Crossick: Obama’s first 100 days didn’t disappoint


US President Barack Obama has already taken substantial steps to improve the United States’ relations with its Western partners, seek dialogue with the Muslim world and address hotbeds of tension, Stanley Crossick, the founding chairman of European Policy Centre, told EURACTIV in an interview.

European Policy Centre founder Stanley Crossick, who describes himself as a European of British nationality who has been ‘Bruxellois’ for nearly 30 years , now regularly writes on 

Like Franklin Roosevelt, US President Barack Obama has had to deal with a major economic crisis during in his first 100 days in office. Do you think Obama’s urge to seek bipartisan approval is allowing him to move fast enough? 

Theoretically, this may slow up the passing of legislation. However, implementation is likely to be easier with consensus. Remember that full Democratic support cannot be guaranteed in Congress. 

The market reacted well to the G20 summit in London. Many seemed to believe that the world’s leaders, prodded by Obama, could fix the global economy. Do you think he can fix it? 

Certainly not alone, as he himself clearly stated. By definition, a global economy cannot be repaired by one country, however big. It needs effective cooperation, at least with the EU and China. 

Obama’s vision of a world free of nuclear weapons was greeted by some, but criticised by Republicans as naïve, especially after North Korea had fired a ballistic missile. Do you think Russia and the US can converge and influence rogue regimes like North Korea and Iran? 

Russia and the US cannot bend North Korea or Iran without China’s support. Obama seeks to reduce existing stocks in all nuclear countries and plans to convene a conference in Washington later this year. But Israel’s cooperation is not assured. For its part, Russia may demand a reduction in non-nuclear forces at the same time, which will not make things easier. 

Some found the results of the NATO summit in Strasbourg disappointing. EU member states cobbled together about 5,000 more troops for the Afghan war. But 3,000 of these will only be sent temporarily, to provide security during the Afghan elections in August. The US, by contrast, is sending 21,000 more troops. The result is that the war in Afghanistan will increasingly be led and fought by Americans. 

Was the summit successful or not? 

The NATO summit was a success because agreement was reached. The meeting ending in disarray would have been a disastrous blow to the organisation. However, agreement was only reached because Obama had lowered his demands. The Europeans must decide whether or not they really support the new US policy. If they do, then they must make a greater commitment. 

Do you think the Western alliance is in better shape after the NATO summit? 

It’s certainly not in worse shape, but we have to wait and see the implementation of what was agreed before this question can be answered. 

Obama wants an integrated solution to peace in the Middle East. But during his first 100 days, he did not give too much attention to this. Why is this, and what would be the serious steps the new American president should take to break the deadlock? 

There is nothing more he could have done. Secretary Clinton and George Mitchell are focusing on the problem. Only if Obama threatens to reduce support for Israel can there possibly be any progress under its new government. And this would be a serious electoral risk in the 2010 mid-term elections.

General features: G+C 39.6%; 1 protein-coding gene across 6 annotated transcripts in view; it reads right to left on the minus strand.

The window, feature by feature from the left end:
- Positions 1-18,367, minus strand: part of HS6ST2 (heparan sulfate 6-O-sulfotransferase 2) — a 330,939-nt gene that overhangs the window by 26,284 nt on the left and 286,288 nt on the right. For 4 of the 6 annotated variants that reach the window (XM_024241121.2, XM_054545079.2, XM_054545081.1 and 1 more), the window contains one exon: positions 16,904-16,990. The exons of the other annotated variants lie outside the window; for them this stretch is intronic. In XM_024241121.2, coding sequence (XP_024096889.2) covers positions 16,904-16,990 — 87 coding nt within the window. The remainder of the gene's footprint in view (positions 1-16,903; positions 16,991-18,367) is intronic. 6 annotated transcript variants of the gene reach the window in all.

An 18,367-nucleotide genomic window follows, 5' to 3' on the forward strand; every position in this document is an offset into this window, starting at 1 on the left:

On his inauguration day, Obama promised the Muslim world a “new way forward based on mutual respect and mutual interest”. Do you see signs of this in the first three months of his presidency? 

Yes, in his manner. His sending a Persian New Year message to Tehran was a very welcome initiative, although it was marred by the insensitive and unnecessary reference to terror. However, the Muslim world will only really be convinced if Washington adopts a more balanced approach to the Israeli-Palestinian dispute. 

Do you think a new era is starting in transatlantic relations? Or do you think, like many, that the last summit in Prague showed the shortcomings of a European Union that still cannot speak with one voice? 

I am not convinced that we are seeing a new era in substance, although the personal relationships are very much better. A new era is only possible when Europe speaks with one voice and also pays its way in the defence and security field. 

Obama came to office promising swift and comprehensive action to combat climate change. Yet his administration has taken a cautious approach so far. What can be expected? 

Compared with the previous régime, Obama has taken a major step forward by ending eight years of ‘climate denial’ and committing the US to limiting the gases that cause global warming. He has also invited 16 major economies and the UN Secretary General to a meeting of the ‘Major Economies Forum on Energy and Climate’ in Washington on 27-28 April. 

Do you think developed countries will get their act together to deliver their commitments and come up with an ambitious post-Kyoto deal in Copenhagen? 

No, I don’t think that the developed countries will get their act together, because they need to agree that China, India and other developing countries must receive the technology and finance to play the part the West wants them to play. 

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